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Mergers of Colleges of Education approved

Hon Dr Michael Cullen
Minister for Tertiary Education

18 August 2006 Media Statement

Mergers of Colleges of Education approved

The mergers of the remaining two Colleges of Education with two universities
are to go ahead from next year, Tertiary Education Minister Michael Cullen announced today.

The mergers, which have been in train for the last 18 months, will see the Dunedin College of Education become part of Otago University while Christchurch College of Education will merge with the University of Canterbury.

"The decision follows six weeks of public consultation on each of the mergers and will take effect from 1 January 2007," said Dr Cullen.

"The Education Act requires that there are good reasons behind merging two institutions and must be in the interest of the tertiary education system and the country as a whole. I believe that both mergers meet these criteria.

"The mergers will mean from next year most teacher training will be undertaken in a university environment which will ensure greater resourcing and consistency in training and therefore better outcomes for the education system.

"A total of 41 submissions were received, the majority of which support the mergers,” Dr Cullen said. "While a number of concerns were also raised, I am convinced that these have been addressed by the institutions involved."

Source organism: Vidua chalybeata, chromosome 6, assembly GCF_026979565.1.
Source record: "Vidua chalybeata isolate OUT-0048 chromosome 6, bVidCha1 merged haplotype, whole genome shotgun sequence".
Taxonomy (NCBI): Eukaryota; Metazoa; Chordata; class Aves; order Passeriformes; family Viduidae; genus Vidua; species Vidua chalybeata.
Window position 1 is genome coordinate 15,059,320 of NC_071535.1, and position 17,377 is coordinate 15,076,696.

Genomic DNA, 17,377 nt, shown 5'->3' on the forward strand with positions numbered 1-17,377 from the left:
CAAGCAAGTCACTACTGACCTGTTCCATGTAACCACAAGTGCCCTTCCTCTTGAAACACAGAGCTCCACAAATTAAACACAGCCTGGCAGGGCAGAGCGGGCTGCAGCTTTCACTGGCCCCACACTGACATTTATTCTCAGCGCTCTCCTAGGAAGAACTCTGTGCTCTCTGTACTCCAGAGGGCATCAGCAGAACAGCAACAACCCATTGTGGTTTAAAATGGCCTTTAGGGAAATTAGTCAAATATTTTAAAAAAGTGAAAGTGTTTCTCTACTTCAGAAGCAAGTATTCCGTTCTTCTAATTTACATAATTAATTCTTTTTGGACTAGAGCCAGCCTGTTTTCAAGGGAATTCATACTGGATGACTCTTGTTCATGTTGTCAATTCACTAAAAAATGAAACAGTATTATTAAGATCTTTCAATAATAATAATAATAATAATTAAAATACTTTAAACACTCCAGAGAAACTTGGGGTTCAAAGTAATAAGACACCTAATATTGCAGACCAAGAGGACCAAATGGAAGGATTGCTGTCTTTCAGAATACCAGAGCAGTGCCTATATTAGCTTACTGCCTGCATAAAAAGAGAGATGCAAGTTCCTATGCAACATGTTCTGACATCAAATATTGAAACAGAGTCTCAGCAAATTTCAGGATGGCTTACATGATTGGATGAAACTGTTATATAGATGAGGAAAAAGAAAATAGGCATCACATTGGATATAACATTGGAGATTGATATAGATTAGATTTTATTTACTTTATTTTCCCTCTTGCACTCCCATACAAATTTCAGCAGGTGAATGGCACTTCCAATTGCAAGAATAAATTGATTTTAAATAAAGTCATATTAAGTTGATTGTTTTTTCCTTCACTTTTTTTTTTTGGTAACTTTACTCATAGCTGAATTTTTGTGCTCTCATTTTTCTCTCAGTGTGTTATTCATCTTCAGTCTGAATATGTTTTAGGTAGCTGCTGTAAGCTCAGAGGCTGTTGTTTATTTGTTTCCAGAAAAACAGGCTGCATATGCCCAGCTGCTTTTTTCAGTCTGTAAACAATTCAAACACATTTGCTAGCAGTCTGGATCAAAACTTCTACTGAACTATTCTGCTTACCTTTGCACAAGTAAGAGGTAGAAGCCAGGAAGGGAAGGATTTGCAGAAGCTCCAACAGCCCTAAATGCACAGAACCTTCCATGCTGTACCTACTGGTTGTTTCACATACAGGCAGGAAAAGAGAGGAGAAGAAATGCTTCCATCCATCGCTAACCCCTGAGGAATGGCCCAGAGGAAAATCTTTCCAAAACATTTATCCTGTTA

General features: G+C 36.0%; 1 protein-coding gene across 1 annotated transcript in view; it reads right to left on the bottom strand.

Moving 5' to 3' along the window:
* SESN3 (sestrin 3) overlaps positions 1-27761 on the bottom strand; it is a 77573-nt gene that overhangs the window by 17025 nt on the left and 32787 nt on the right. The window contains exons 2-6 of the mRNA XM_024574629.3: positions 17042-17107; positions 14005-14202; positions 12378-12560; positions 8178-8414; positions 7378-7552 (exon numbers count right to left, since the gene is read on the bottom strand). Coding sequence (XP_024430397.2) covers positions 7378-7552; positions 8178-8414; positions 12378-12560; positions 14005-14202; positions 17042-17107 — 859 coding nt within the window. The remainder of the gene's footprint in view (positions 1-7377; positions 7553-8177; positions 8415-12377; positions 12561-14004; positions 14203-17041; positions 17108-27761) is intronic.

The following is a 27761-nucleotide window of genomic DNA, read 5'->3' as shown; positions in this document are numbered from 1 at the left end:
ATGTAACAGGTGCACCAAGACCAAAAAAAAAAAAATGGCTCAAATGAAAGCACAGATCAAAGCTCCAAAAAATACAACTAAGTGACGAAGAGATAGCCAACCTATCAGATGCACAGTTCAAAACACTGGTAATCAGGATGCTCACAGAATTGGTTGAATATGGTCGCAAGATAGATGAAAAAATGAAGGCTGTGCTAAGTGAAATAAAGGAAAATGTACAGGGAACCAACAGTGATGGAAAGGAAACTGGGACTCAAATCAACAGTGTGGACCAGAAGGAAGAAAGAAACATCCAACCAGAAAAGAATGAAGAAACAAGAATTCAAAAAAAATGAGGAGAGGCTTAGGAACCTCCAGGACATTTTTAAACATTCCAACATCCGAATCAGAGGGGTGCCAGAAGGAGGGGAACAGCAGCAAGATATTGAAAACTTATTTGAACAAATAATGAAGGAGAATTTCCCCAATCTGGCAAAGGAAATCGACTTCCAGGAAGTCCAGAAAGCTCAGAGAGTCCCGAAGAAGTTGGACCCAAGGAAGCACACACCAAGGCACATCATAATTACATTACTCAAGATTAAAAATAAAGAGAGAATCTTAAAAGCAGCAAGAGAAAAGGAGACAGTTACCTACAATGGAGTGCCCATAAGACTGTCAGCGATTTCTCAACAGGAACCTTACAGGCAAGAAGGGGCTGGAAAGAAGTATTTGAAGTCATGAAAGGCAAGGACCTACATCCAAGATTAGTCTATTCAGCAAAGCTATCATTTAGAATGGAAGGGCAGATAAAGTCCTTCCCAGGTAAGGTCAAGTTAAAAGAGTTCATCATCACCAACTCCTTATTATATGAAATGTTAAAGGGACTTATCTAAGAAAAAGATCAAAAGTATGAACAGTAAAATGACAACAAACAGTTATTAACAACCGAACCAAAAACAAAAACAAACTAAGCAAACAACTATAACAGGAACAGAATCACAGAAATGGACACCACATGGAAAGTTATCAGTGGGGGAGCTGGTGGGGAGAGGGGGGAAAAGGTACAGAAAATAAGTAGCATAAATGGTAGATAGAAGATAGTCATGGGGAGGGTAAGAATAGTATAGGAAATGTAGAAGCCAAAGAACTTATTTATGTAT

The government will provide $14.5 million to cover transition costs for the institutions.

Dr Cullen said the mergers would develop excellence in teacher education by:

- Enhancing the capability of the colleges and universities to meet national education priorities

- Creating world-class centres for teacher education research which will underpin and support educational policy and development

- Creating new partnerships between people involved in professional practice, training and research

- Ensure consistency in terms of teacher education.

"The mergers reinforce what we are trying to achieve with the current tertiary education reforms. We want a more efficient and effective tertiary system focusing on quality that will ensure better results for students, employers and the community at large," Dr Cullen said.


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